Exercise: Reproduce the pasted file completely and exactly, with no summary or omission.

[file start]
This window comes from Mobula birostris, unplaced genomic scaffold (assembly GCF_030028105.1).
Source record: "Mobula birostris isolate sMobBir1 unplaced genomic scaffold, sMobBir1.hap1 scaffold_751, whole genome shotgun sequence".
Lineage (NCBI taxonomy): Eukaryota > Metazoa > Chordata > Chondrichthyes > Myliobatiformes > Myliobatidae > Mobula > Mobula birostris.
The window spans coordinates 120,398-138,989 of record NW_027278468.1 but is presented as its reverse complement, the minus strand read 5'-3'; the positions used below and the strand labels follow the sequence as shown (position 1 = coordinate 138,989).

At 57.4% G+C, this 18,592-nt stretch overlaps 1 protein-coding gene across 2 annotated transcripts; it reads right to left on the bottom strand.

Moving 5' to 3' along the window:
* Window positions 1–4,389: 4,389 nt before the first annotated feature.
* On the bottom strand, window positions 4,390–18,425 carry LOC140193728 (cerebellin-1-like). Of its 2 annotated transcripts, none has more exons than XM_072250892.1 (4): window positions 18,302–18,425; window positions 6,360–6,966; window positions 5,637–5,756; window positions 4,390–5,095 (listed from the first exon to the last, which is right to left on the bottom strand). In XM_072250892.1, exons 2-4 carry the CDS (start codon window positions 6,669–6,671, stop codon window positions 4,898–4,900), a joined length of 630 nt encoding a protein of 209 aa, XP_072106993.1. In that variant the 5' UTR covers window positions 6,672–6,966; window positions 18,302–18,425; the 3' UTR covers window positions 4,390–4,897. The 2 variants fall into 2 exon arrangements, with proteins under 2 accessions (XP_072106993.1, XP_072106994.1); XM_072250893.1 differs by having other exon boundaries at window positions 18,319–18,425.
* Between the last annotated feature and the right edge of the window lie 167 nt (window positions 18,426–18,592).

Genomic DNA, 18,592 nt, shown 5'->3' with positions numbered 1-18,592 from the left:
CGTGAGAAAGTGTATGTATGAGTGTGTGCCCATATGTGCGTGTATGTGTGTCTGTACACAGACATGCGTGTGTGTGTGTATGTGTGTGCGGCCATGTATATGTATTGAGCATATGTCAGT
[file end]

This window comes from Mobula birostris, unplaced genomic scaffold (assembly GCF_030028105.1).
Source record: "Mobula birostris isolate sMobBir1 unplaced genomic scaffold, sMobBir1.hap1 scaffold_751, whole genome shotgun sequence".
Lineage (NCBI taxonomy): Eukaryota > Metazoa > Chordata > Chondrichthyes > Myliobatiformes > Myliobatidae > Mobula > Mobula birostris.
The window spans coordinates 120,398-138,989 of record NW_027278468.1 but is presented as its reverse complement, the minus strand read 5'-3'; the positions used below and the strand labels follow the sequence as shown (position 1 = coordinate 138,989).

At 57.4% G+C, this 18,592-nt stretch overlaps 1 protein-coding gene across 2 annotated transcripts; it reads right to left on the bottom strand.

Moving 5' to 3' along the window:
* Window positions 1–4,389: 4,389 nt before the first annotated feature.
* On the bottom strand, window positions 4,390–18,425 carry LOC140193728 (cerebellin-1-like). Of its 2 annotated transcripts, none has more exons than XM_072250892.1 (4): window positions 18,302–18,425; window positions 6,360–6,966; window positions 5,637–5,756; window positions 4,390–5,095 (listed from the first exon to the last, which is right to left on the bottom strand). In XM_072250892.1, exons 2-4 carry the CDS (start codon window positions 6,669–6,671, stop codon window positions 4,898–4,900), a joined length of 630 nt encoding a protein of 209 aa, XP_072106993.1. In that variant the 5' UTR covers window positions 6,672–6,966; window positions 18,302–18,425; the 3' UTR covers window positions 4,390–4,897. The 2 variants fall into 2 exon arrangements, with proteins under 2 accessions (XP_072106993.1, XP_072106994.1); XM_072250893.1 differs by having other exon boundaries at window positions 18,319–18,425.
* Between the last annotated feature and the right edge of the window lie 167 nt (window positions 18,426–18,592).

Genomic DNA, 18,592 nt, shown 5'->3' with positions numbered 1-18,592 from the left:
CGTGAGAAAGTGTATGTATGAGTGTGTGCCCATATGTGCGTGTATGTGTGTCTGTACACAGACATGCGTGTGTGTGTGTATGTGTGTGCGGCCATGTATATGTATTGAGCATATGTCAGT